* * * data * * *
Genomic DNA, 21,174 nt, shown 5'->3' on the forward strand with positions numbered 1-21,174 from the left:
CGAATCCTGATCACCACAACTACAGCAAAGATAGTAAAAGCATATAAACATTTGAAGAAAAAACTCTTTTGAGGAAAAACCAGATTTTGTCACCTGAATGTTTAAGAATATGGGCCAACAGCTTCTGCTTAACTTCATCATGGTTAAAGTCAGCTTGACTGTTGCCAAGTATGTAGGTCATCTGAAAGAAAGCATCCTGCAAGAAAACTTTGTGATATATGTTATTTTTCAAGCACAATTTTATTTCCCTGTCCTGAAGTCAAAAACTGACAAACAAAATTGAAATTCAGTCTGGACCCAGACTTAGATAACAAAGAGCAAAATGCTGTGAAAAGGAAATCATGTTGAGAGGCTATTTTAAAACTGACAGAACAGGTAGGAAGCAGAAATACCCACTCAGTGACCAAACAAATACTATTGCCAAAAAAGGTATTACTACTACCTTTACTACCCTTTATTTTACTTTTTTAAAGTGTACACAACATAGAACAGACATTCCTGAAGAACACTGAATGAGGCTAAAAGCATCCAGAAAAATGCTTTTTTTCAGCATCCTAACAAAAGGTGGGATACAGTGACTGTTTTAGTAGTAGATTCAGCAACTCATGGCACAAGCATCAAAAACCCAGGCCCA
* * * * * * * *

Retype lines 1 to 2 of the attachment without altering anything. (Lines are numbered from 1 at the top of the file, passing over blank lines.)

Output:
Genomic DNA, 21,174 nt, shown 5'->3' on the forward strand with positions numbered 1-21,174 from the left:
CGAATCCTGATCACCACAACTACAGCAAAGATAGTAAAAGCATATAAACATTTGAAGAAAAAACTCTTTTGAGGAAAAACCAGATTTTGTCACCTGAATGTTTAAGAATATGGGCCAACAGCTTCTGCTTAACTTCATCATGGTTAAAGTCAGCTTGACTGTTGCCAAGTATGTAGGTCATCTGAAAGAAAGCATCCTGCAAGAAAACTTTGTGATATATGTTATTTTTCAAGCACAATTTTATTTCCCTGTCCTGAAGTCAAAAACTGACAAACAAAATTGAAATTCAGTCTGGACCCAGACTTAGATAACAAAGAGCAAAATGCTGTGAAAAGGAAATCATGTTGAGAGGCTATTTTAAAACTGACAGAACAGGTAGGAAGCAGAAATACCCACTCAGTGACCAAACAAATACTATTGCCAAAAAAGGTATTACTACTACCTTTACTACCCTTTATTTTACTTTTTTAAAGTGTACACAACATAGAACAGACATTCCTGAAGAACACTGAATGAGGCTAAAAGCATCCAGAAAAATGCTTTTTTTCAGCATCCTAACAAAAGGTGGGATACAGTGACTGTTTTAGTAGTAGATTCAGCAACTCATGGCACAAGCATCAAAAACCCAGGCCCA